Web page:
Weaver’s Auto Center adapts to paradigm shift in collision repairs
Shawnee, Kan.—Just as a technician can no longer approach a repair without first consulting OEM repair information to see what type of steel it is or how the OEM recommends sectioning it, every vehicle must now be scanned, regardless of how minor the damage may appear to the trained eye, said Tony Adams, owner of Weaver’s Auto Center. For many seemingly minor incidents, diagnostic trouble codes are often present, even without warning lights lit up in the instrument cluster.
“Shops have to look at things from a different perspective, that it’s no longer just a bumper cover, it’s no longer just a mirror,” Adams said. “Our contract and our obligation are to make sure the customer gets their car back correctly repaired. We are the experts, and that’s been proven over and over in court cases. We have an obligation to make sure we restore vehicles back correctly, and we don’t have any way to know without scanning it.”
Although the shop has taken that tack for the past 18 months or so, one of its “aha” moments was when it tested a theory on a 2016 Chevrolet Silverado: would there be no issue in unplugging the collision avoidance sensors and removing the bumper, as long as the key was never cycled? Upon a scan, the shop was surprised to find 27 codes that had to be cleared, Manager Chris Norris said.
Another example involved the replacement of a driver’s door mirror on a Dodge pickup. The customer later returned complaining that his ambient temperature sensor was providing a false reading, and instead of it being located behind the grille, it was in the mirror, which required it to be reprogrammed. Another involved a Toyota Corolla, which needed the headliner dropped to replace the windshield after a hailstorm. Each time, the shop found that even a parked vehicle can introduce codes when electrical components are unplugged.
“The struggle with this is it’s just like sectioning body panels,” Norris said. “No longer can you allow the skilled technician to say, ‘OK, I can put this panel on; I’ve done five of these.’ They change the repair processes on a daily basis. Scanning kind of falls in that same category, where each time you get a car, you can’t just assume ‘It’s just a bumper cover,’ because it’s not that way anymore.”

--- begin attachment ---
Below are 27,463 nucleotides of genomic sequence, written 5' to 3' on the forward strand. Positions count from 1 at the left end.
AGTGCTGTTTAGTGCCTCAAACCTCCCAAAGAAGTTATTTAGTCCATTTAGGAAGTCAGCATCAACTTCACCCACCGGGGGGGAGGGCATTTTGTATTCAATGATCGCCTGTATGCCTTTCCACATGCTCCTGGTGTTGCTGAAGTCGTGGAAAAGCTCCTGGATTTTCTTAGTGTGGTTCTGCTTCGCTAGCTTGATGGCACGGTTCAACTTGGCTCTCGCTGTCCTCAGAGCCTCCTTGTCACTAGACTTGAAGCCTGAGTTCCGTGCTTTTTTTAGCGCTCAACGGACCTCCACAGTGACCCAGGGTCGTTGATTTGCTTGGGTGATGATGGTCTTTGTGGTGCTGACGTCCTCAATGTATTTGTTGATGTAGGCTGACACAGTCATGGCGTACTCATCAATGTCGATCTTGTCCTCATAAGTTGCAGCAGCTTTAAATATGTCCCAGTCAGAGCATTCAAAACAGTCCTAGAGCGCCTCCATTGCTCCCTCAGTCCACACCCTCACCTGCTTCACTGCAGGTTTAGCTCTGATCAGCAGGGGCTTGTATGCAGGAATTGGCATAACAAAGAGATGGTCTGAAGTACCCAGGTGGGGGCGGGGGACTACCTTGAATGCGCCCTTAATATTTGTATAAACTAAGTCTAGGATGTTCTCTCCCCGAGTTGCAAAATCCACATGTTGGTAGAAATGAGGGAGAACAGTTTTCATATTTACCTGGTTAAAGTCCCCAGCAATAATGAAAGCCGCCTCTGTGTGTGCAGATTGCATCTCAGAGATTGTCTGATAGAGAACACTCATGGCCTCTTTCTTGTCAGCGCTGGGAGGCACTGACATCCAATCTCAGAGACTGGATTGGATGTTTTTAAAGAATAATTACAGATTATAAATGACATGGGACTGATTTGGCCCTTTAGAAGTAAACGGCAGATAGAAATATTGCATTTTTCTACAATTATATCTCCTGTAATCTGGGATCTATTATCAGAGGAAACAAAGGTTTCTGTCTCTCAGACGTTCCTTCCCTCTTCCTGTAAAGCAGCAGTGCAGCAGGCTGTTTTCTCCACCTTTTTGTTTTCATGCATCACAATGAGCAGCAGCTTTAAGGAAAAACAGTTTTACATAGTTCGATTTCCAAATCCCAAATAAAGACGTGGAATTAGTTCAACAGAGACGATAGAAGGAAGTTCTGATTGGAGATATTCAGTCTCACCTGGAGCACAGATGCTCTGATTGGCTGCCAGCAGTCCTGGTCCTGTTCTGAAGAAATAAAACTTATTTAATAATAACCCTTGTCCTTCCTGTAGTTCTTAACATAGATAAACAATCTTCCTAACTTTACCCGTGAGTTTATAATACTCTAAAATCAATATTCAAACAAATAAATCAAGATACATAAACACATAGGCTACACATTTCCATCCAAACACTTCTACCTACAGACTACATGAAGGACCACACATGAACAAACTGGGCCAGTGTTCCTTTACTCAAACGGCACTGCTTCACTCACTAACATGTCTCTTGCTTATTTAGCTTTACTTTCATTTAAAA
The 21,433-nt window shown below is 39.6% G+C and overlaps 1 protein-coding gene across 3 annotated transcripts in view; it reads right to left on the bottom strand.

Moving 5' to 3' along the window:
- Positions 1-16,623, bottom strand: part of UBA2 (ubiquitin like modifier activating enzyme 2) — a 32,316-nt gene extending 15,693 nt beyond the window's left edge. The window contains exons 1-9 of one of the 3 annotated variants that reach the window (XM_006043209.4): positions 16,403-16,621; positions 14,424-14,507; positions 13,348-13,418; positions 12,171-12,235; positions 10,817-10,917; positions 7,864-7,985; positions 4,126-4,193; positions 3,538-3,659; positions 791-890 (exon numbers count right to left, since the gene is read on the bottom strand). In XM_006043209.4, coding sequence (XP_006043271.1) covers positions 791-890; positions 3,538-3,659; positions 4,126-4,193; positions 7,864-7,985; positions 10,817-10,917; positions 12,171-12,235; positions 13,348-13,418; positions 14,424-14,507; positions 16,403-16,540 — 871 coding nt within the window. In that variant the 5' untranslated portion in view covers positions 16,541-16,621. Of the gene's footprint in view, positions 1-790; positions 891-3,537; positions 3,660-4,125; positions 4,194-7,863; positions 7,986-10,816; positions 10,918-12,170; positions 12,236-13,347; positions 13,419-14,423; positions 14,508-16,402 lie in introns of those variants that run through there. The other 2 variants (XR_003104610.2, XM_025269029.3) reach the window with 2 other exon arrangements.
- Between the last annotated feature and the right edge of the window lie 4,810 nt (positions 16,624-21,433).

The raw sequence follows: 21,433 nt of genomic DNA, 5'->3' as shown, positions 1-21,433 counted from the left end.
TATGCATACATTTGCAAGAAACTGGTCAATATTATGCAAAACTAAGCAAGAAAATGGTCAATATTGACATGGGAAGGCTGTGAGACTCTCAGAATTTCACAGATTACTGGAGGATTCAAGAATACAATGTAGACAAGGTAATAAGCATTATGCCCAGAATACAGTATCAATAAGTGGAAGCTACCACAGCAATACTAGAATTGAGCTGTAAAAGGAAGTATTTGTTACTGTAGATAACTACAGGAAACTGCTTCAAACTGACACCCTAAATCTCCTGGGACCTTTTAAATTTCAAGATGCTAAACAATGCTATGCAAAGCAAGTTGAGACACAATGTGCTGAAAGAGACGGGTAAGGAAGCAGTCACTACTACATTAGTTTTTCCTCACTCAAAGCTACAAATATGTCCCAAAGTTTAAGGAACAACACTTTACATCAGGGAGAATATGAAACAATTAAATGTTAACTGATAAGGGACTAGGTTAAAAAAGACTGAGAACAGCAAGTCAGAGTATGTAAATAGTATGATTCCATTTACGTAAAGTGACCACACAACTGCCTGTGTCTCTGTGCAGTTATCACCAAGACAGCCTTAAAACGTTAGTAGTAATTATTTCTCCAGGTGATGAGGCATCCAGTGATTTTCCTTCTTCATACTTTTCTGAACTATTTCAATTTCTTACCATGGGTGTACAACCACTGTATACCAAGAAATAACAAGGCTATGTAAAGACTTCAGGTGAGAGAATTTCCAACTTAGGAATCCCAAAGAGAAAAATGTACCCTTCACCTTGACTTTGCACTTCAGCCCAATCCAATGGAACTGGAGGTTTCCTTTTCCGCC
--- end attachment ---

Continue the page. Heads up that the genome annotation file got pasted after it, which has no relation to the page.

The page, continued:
Too often, insurance companies seek to apply a blanket judgment for repairs, such as assuming the replacement of a bumper cover would not require a scan, just because it doesn’t have sensors installed.
Insurers too often try to apply the same logic that served them well in the past, such as deciding whether, say, a transmission leak was part of the front-end collision, or if it a had telltale signs of being a chronic problem before the incident.
The shop is about 75 percent collision and 25 percent mechanical repair, doing more than $4.5 million per year in 21,000 square feet, with 25 employees. Although it has an on-staff diagnostician skilled in using several OEM scan tools and solving driveability problems, most scans are handled by a collision technician cross-trained in performing more basic functions, such as retrieving and clearing codes.
For many scans, including on vehicles older than the current model year, the shop uses its Snap-on Verus scan tool. For newer vehicles not yet supported by the aftermarket or that for some reason will not communicate with the scan tool, the shop uses the asTech device and service, to which Jay Elliot, from Weaver’s PPG paint supplier, ColorVision, helped guide the shop. It uses a device that functions as a long-distance modem, connected to a vehicle’s OBDII port, and transmits data back and forth to an OEM scan tool and a trained technician at asTech headquarters.
Zero-point calibrations, required by Honda and Toyota after every collision for proper passenger airbag deployment force, are done at the shop, while more complicated calibrations involving ADAS are done at the dealership.
Although Weaver is successful in being reimbursed for scans about 95 percent of the time, the shop performs the scans first and is concerned with being paid for them later, as there is risk of liability.
Providing an example, such as a printout showing the codes present, can help educate an adjuster, Adams said.
“When you actually spend the time to start communicating and educating adjusters why a scan needs to be done, I think that helps get you reimbursed instead of just taking a stance that says, ‘Pay me, because the OEMs say we have to do it.’”